I just started reading The Open Source Church yesterday – pretty timely to find this book after completing my thesis The Open Source Lectionary. “Open source” is definitely in the air. One of the points author Landon Whitsitt makes well is the free nature of the Gospel: the Good News of Jesus Christ is free and sets all free. You cannot put a price on the Good News. You give it away for free – or rather, God gives it away for free, and we pass it on, freely and openly. Whitsitt re-imagines the church through the lens of the open source concept: what is a church like where everyone is free to share Jesus in any way to any one at any time, with the only limits being the basic boundaries of Christian faith and loving action?
Ironically, yesterday I also received some literature from the International Association of Scientologists. No, I am not interested in Scientology; I don’t know how I got on their mailing list. I know so little about the organization/religion that I will not here critique it, but simply note two points based on the material I received. First, Scientology is very much focused on knowledge. It feels rather Gnostic, with a standard set of books and recorded lectures by their founder, science fiction writer L. Ron Hubbard, which Scientologists are expected to read and master. In their “Churches,” Scientologists have “course rooms” in which students are expected to “fly along with swift duplication and full comprehension” as they participate in “the Golden Age of Knowledge.” Scientologists advance along a set course of study and attain different levels “on the routes to knowledge.” An Ideal Org(anization), according to the material, “is a living representation of LRH and his legacy, with every function in place per policy, every post manned, every hat worn standardly.”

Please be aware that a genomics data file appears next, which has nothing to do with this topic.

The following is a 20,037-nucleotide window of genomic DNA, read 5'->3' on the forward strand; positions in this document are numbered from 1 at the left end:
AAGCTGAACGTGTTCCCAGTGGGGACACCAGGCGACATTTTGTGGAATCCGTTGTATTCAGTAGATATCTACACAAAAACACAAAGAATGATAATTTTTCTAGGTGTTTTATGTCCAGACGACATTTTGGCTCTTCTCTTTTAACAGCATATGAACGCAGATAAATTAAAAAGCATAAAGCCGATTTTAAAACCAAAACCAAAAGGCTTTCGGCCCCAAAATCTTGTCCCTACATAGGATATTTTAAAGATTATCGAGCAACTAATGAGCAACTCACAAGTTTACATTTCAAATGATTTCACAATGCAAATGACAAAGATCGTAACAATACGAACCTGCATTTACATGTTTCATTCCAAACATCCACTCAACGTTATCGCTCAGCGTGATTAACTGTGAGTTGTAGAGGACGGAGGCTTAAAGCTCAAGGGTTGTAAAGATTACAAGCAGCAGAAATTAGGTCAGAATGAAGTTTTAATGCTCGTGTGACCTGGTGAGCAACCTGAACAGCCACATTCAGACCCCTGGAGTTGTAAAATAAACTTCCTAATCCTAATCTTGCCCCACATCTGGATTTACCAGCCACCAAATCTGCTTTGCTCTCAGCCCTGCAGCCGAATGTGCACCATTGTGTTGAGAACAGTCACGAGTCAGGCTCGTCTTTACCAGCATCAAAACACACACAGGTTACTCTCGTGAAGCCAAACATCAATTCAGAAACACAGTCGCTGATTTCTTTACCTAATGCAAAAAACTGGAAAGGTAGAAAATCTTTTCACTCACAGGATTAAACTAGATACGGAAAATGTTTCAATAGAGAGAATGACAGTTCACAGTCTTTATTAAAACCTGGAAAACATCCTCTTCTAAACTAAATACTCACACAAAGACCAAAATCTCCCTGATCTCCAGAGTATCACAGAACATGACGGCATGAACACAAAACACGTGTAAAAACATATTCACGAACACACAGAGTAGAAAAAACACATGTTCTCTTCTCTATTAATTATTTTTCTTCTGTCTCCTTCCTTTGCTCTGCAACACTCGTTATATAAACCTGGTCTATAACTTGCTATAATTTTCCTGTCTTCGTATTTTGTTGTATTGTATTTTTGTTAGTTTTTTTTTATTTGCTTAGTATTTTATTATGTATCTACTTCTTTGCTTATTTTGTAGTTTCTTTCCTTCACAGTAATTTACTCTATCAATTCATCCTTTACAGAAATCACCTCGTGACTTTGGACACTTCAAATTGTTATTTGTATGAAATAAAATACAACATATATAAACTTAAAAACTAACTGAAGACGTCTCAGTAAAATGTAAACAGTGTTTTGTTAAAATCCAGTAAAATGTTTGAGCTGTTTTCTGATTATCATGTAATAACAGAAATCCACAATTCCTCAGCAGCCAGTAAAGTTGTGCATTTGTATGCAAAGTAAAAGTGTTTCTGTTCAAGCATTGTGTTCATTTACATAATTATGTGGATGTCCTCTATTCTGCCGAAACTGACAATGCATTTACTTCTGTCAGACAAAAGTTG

Now, the contrast with an Open Source Church could not be greater. I am not interested in knocking down a straw man, but simply noting that in Jesus’ beatitudes in Matthew 5, as well as the whole prophetic tradition, it is the poor, the oppressed, the marginal, who are blessed, not the possessors of knowledge. The Gospel is foolishness to the wise, says Paul. Following Jesus is not a matter of possessing secret knowledge but rather a relationship: not intellectual believing but relational beloving.
At the same time, there is something to be said for organized curricula of faith formation. In many Christian churches, Christian education virtually stops at the end of middle school. While I would never want to be stuck with a “closed source,” static curriculum of Christian education, there are biblical, theological, and practical basics that every Christian should have opportunities to explore – freely, openly, and communally.